Following the ‘Match of the Day’ principle of two-good – two-bad, firstly the negatives. The reliance on modern discussion is a weak point. Secondly, as with the Aegean theories it fails the test that it is not contemporary with the beginnings of Egyptian civilization; and it’s not in the Atlantic Ocean – the island was called Atlantis not Mediterrainis!
Two good things to balance: this is a ‘real’ book that gives a solid entry for anyone who comes afresh to the problem. I wish I had seen such a thorough work when I began looking for research sources. Secondly, it is written by an author who believes what he writes. Big-five publishers and their agents – take note!
Review of ‘In Search of Atlantis’ by Propagate Shows (History Channel)
Two hours of entertaining television styled as a reboot of the 1970s series of the same name, we see Zachary Quinto replacing Leonard Nimoy in the role of presenter.
The series aired in UK during February 2019, somewhat later than in USA. History Channel put-out the two Atlantis episodes within a stream of older related series. Zachary Quinto’s offering at least didn’t pretend to have a solution to it all, which puts it a distance above some of the competing efforts. The others are universally awful; but ‘In Search of Atlantis’ was not awful, it was just watchable entertainment and that was all it pretended to be.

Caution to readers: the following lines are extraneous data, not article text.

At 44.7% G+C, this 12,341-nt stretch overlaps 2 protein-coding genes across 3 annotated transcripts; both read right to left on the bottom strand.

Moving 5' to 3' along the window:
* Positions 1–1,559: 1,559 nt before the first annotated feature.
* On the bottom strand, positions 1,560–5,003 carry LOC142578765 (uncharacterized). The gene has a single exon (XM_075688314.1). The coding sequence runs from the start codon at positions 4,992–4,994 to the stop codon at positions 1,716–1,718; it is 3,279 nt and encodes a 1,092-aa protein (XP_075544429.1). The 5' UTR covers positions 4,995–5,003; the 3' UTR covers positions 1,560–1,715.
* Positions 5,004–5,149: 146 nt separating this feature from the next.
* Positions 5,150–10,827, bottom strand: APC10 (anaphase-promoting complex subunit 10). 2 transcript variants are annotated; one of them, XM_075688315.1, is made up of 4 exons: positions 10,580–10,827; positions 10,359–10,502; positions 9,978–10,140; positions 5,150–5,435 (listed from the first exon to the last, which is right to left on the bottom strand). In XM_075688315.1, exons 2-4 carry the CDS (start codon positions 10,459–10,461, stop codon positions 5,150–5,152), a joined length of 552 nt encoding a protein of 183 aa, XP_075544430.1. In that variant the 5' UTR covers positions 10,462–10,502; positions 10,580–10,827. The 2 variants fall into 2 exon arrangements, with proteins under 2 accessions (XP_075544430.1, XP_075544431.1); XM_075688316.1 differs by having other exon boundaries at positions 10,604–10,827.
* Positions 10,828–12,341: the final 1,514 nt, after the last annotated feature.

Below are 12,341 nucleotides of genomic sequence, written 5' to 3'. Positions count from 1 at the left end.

I wouldn’t normally take much notice of television offerings on the subject but in this case I was invited last year to contribute to the episodes. The producers originally planned a feature on ‘Atlantis in Ireland’ and wanted to interview me standing near the Hill of Tara. Presumably they thought I was Irish due to the Celtic-sounding surname. At least the producers did bother to find my research, which is an improvement on some of the other shows that just seem to pluck theories from the air. I had to say: ‘you do realise all I will be able to say is that Tara has nothing to do with Atlantis?’ Next thing I hear: they are not going to do Ireland and that was the end of that! So I was interested to see what they had included in their production.
Episode one began with a fairly routine introduction, followed by Zachary’s tour around assorted sun-spots of the Mediterranean guided by various enthusiasts and academic contributors. Firstly a diving expedition on Pavlopetri, Greece linked to the Santorini volcano (2000BC?) and a visit to Crete to discuss the Minoan links, with views of frescos, etc; and then on to visit Sardinia, which according to the contributor ‘checks more boxes’ (see also the O'Connell review above).